Here’s How Democrats’ Next Leadership Race Just Got More Intense | NTK Network Here’s How Democrats’ Next Leadership Race Just Got More Intense

Here’s How Democrats’ Next Leadership Race Just Got More Intense

One New Mexico Democrat’s decision to run for Senate is setting up a clear showdown between two contenders to replace Nancy Pelosi.

By NTK Staff | 04.03.2019 @12:00pm
Here’s How Democrats’ Next Leadership Race Just Got More Intense

Rep. Ben Ray Lujan (D-NM) announced on Monday that he would run to succeed retiring Sen. Tom Udall (D-NM) next year. Lujan, who had previously served as chairman of the Democratic Congressional Campaign Committee (DCCC), was widely viewed as a potential successor to Speaker Nancy Pelosi.

Pelosi ran for speaker on the promise that she would limit her leadership to just two more terms. And despite the fact that Democrats appear to no longer be holding her to that promise, the 79-year-old will eventually loosen her grip on House Democrats.

Lujan’s decision to remove himself from that succession fight means that a clear showdown is developing between the two Democrat most likely to succeed Pelosi: Reps. Cheri Bustos (D-IL) and Hakeem Jeffries (D-NY).

Luján is the highest ranking Latino in Congress, a close ally of Pelosi and well-liked within the caucus. Jeffries, meanwhile, likely will have the backing of the powerful Congressional Black Caucus and has impressed members with his confrontational style as caucus chairman, not hesitating to directly challenge President Donald Trump in his weekly news conference.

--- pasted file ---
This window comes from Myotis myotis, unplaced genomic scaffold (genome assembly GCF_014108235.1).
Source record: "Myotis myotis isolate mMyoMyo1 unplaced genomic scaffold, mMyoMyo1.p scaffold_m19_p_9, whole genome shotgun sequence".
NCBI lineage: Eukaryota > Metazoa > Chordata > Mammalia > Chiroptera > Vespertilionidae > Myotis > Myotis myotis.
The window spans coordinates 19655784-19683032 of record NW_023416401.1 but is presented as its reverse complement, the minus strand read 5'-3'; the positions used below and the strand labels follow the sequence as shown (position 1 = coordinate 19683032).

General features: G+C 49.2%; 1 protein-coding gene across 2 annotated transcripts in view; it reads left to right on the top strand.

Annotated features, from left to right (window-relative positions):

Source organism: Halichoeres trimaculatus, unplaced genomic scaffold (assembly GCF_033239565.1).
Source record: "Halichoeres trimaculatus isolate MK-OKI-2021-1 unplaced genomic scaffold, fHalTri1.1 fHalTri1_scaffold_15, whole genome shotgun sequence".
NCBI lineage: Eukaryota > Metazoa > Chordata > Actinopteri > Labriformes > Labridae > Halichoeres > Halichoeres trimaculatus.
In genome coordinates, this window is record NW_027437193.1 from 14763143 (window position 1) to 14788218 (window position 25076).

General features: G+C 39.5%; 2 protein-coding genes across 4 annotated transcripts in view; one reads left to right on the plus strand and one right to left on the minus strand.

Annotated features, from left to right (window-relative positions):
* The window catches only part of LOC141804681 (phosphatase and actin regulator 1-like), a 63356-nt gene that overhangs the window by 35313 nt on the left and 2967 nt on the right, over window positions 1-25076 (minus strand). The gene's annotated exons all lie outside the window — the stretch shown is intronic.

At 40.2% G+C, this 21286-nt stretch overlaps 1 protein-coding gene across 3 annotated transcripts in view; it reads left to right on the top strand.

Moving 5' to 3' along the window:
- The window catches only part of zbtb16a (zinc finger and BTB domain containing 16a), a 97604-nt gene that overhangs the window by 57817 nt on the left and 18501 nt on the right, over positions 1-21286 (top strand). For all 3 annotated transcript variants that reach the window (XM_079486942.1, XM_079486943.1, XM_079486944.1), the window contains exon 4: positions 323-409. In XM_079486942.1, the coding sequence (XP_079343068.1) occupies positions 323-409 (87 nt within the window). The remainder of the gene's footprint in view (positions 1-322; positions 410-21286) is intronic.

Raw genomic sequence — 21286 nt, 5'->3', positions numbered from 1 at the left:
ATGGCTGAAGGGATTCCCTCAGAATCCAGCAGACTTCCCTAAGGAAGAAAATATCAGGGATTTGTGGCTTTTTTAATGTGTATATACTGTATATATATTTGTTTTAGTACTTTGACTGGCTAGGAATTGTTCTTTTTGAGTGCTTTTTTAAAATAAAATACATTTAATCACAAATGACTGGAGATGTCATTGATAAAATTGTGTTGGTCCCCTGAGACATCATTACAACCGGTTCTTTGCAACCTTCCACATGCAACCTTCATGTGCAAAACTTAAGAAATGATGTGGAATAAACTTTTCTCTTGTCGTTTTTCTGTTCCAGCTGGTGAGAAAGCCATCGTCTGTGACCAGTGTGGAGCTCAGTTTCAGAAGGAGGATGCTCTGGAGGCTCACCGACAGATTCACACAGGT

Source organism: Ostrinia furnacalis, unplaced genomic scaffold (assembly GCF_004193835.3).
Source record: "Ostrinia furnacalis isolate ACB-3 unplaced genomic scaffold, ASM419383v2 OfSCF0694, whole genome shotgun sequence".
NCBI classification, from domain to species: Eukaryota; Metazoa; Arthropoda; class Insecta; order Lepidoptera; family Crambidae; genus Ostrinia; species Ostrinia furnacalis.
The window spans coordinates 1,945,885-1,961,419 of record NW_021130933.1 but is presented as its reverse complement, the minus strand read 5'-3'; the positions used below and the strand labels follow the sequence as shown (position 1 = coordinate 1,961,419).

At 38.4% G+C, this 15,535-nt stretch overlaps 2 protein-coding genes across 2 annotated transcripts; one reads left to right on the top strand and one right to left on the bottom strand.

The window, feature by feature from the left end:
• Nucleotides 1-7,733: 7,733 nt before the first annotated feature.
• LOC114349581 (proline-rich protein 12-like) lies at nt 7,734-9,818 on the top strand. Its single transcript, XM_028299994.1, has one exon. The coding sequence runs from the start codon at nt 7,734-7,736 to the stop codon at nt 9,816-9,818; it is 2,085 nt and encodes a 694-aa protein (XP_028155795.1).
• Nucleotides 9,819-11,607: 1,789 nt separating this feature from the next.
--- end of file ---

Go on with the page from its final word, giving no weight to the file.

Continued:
Bustos is seen in some quarters as another potential future speaker. But Bustos has repeatedly declined to talk about her ambitions beyond being Democratic Congressional Campaign Committee chairwoman, including whether she wanted to be speaker someday.

Complicating matters are other potential candidates: Pelosi’s top lieutenants, Reps. Steny Hoyer (D-MD) and James Clyburn (D-SC), both in their late 70s; and a series of younger Democrats viewed as potential candidates for speaker: Reps. Katherine Clark (D-NY), Cedric Richmond (D-LA), and Pete Aguilar (D-CA).

Complicating matters further is Jeffries current feud with the woman many are calling the “future of the Democratic Party,” Rep. Alexandria Ocasio-Cortez (D-NY).

In December, Politico reported that Ocasio-Cortez said defeating Jeffries in a primary was her “highest priority.” The beef was reportedly the result of a donation that Rep. Barbara Lee (D-CA) made to Ocasio-Cortez. That donation was used in a “whisper campaign” against Lee in a race for Democratic caucus chair, a race ultimately won by Jeffries.

Ocasio-Cortez complained about the Politico story on Twitter and called the reporting “birdcage lining.”

Still, if Jeffries can count Ocasio-Cortez as an enemy, or at least not an ally, it could complicate his ability to build a winning coalition among House Democrats.

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